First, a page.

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Endpoint security has long been a headache for IT security teams. The proliferation of employee-owned smartphones, tablets and laptops being used for business (as well as the increased number of platforms and services within each of those categories), combined with the growing use of cloud technologies has infosec pros reaching for more aspirin.
Ask any number of security administrators or business leaders their opinion on endpoint security and you're likely to get a chuckle in response, or hear a sound of disgust. Endpoint protection software -- namely antimalware -- is largely viewed as ineffective.
However, new research released by IDC takes an in-depth look at the enterprise security market and its projected (positive) growth.
Author Charles Kolodgy, research vice president of IDC's Security Products program, said, "Endpoint security has always been the final line of defense against malware and other threats."
Per IDC, the endpoint security market is projected for growth, so is it important again, or did it never really go away? Plenty has been published about the ineffectiveness of the oft-recommended security software; many of the industry's thought leaders have gone so far as to ask, "Is antivirus dead?" It's that clear antimalware is riddled with issues, and that the time to move on from antimalware to other endpoint antivirus alternatives is critical.
Despite this, IDC projects the endpoint software security market to grow at a compound annual growth rate of 5.1% through 2018, according to CRN. It also raked in $8.8 billion in 2013. And while IDC notes that it is mainly consumer-based at this point, the popularity of corporate endpoint security will grow to become a bigger player in years to come.
So is antimalware dead? Is endpoint protection dead -- or just futile? Many security experts claim that it is meant to be part of a larger plan, and used only as a final -- and not the only -- line of defense.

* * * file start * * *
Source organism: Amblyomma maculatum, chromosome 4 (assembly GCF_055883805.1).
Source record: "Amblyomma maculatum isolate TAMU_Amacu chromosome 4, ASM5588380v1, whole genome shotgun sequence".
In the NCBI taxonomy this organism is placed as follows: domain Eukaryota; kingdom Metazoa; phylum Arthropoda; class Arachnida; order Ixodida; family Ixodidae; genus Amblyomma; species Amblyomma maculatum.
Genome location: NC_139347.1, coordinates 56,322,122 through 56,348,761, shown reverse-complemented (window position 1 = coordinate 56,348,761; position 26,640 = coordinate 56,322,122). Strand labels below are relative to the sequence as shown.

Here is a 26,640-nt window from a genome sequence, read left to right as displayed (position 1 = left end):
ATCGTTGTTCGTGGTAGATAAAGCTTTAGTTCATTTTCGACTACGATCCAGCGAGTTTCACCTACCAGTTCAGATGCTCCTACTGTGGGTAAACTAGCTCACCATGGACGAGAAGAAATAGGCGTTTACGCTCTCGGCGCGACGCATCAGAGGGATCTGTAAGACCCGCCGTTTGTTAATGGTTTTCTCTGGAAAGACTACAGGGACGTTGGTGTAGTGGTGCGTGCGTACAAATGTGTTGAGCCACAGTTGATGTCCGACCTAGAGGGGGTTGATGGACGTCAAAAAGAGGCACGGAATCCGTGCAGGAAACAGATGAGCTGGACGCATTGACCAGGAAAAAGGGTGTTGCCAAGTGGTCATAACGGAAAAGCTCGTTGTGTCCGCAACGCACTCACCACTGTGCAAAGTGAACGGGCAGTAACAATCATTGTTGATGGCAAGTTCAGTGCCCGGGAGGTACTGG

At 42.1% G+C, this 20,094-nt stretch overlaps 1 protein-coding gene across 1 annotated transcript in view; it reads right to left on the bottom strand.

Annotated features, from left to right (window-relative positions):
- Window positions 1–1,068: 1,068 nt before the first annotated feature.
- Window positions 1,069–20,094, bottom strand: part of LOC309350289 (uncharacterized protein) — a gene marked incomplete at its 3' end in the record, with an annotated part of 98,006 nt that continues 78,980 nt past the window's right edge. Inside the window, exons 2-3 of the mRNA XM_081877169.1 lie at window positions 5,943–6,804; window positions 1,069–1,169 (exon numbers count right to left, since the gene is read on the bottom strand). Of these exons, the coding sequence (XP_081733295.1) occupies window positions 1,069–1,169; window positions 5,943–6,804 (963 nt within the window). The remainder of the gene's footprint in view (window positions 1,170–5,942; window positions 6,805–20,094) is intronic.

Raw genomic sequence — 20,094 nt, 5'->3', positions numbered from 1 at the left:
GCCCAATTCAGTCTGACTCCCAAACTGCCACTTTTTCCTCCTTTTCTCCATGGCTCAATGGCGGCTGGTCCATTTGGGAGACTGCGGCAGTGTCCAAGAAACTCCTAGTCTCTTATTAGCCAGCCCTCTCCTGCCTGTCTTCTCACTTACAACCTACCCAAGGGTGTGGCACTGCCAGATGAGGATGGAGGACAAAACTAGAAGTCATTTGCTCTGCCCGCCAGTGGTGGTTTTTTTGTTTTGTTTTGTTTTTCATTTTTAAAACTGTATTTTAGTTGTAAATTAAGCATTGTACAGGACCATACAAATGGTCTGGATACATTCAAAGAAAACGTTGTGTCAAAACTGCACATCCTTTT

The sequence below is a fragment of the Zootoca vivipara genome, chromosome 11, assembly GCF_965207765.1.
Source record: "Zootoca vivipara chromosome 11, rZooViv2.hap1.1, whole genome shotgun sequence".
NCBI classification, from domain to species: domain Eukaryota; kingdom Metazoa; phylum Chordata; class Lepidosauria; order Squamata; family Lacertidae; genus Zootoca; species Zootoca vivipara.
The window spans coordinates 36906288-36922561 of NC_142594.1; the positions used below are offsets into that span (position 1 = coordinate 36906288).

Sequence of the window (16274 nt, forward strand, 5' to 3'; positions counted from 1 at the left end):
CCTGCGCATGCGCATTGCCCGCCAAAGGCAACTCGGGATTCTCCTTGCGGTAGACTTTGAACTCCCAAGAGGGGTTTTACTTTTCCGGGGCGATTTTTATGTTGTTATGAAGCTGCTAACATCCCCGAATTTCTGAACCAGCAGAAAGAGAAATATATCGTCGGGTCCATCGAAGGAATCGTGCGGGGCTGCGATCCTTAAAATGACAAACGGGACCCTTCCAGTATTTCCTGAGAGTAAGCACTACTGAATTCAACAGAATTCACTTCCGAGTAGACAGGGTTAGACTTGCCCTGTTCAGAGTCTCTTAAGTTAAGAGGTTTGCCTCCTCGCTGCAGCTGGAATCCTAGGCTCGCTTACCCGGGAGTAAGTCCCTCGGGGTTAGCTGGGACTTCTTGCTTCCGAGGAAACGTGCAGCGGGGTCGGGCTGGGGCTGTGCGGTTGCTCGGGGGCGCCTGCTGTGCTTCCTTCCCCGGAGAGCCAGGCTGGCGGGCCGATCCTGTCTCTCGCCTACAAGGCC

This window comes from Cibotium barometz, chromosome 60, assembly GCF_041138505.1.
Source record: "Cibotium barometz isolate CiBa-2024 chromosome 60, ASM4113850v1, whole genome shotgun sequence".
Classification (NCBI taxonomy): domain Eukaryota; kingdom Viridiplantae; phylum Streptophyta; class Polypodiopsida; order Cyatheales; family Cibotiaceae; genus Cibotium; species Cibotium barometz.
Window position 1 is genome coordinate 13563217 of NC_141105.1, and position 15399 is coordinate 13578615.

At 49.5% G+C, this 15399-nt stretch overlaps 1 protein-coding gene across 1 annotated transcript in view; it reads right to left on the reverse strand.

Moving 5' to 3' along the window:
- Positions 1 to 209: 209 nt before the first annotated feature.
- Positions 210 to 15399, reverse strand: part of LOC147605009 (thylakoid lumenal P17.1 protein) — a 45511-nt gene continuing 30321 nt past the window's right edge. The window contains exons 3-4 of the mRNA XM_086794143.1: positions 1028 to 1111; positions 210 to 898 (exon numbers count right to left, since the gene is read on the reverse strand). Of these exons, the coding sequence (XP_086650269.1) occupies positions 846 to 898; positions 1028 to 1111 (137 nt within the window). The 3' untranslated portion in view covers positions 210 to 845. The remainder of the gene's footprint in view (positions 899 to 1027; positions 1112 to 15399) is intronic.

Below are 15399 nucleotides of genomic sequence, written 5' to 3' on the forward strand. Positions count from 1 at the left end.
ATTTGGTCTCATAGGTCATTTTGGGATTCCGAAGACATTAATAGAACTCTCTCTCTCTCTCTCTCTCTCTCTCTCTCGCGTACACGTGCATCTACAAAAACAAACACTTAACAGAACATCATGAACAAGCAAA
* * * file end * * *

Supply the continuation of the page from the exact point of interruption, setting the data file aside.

While the debate rages on, the endpoint security market will endure as an enterprise necessity. Compliance requirements aside, Kolodgy said endpoint security software products "remain a key line of defense in mobile and cloud environments. Endpoint security allows users to become an 'island onto themselves,' meeting the key security and data protection needs of the end user." Using them properly and in the right context is still key to mitigating today's endpoint threats.
In other news
- Amazon Web Services (AWS) has released its Zocalo enterprise storage and sharing service to the general public. Boasting benefits such as simple document feedback, access and sync from any device, integration with corporate directories and more, Zocalo is poised to compete with well-known Dropbox, Box, Google Drive, etc.
AWS is offering a free 30-day trial of Zocalo with 200 GB of storage per user for up to 50 users. Following the trial period, Zocalo will be available at $5 per user. Amazon WorkSpaces users will receive access to Zocalo at no additional charge. AWS notes that a number of security features have been put in place to help organizations keep on top of shared file security. All data in Zocalo is encrypted both in transit and at rest, and with the management console security administrators can view logs, track employee usage and control file access.
- Research from the Internet 2020 Report by domain name specialist NetNames reveals that the release of more than 1,000 new generic top level domains (gTLDs) is causing new uncertainty about the security of gTLDs. While new gTLDs such as .shop, .app and .law were created to reportedly "give your brand the opportunity to grow its digital footprint and build a domain portfolio that works for you," not all users are looking forward to the changes. An overwhelming 99% of senior managers surveyed in NetNames' study said that new gTLDs would fragment the Internet, while 45% claimed it would happen extensively. On the other hand, 80% of online shoppers said new gTLDs would make them more likely to use a company's website rather than turn to a search engine. Eight-seven percent of businesses admitted they were worried about keeping their brand and trademark protected once new gTLDs were released, yet 41% of business owners believe the new gTLDs will increase consumer trust.
- Verizon announced Tuesday that it would support a QR login option for two-factor authentication in its Universal Identity Services portfolio, allowing smartphone and tablet users to create a Verizon Universal ID, with which they can scan QR codes as part of the authentication process to log into participating websites and applications.
- A midyear report from the IBM X-Force revealed that the expected number of total vulnerabilities through the end of the year is likely to drop to its lowest number (fewer than 8,000) for the first time since 2011. This is despite the security shake-up Heartbleed, which the team does expect to be a continuous issue, though with not as much major impact. However, it is important to note that the total number of vulnerability disclosures have continued to drop year over year. In 2013 there were 1,602 vendors reporting vulnerabilities, 2014 saw only 926.
Despite the decline, the report notes the overall number of vulnerabilities disclosed by large enterprise software vendors has remained relatively unchanged. (34% in 2013 versus 32% in 2014). The report also highlights the current issues with the viability of CVSS scoring, questioning inherent flaws in the CVSS standard and its ability to convent the true risks some vulnerabilities pose.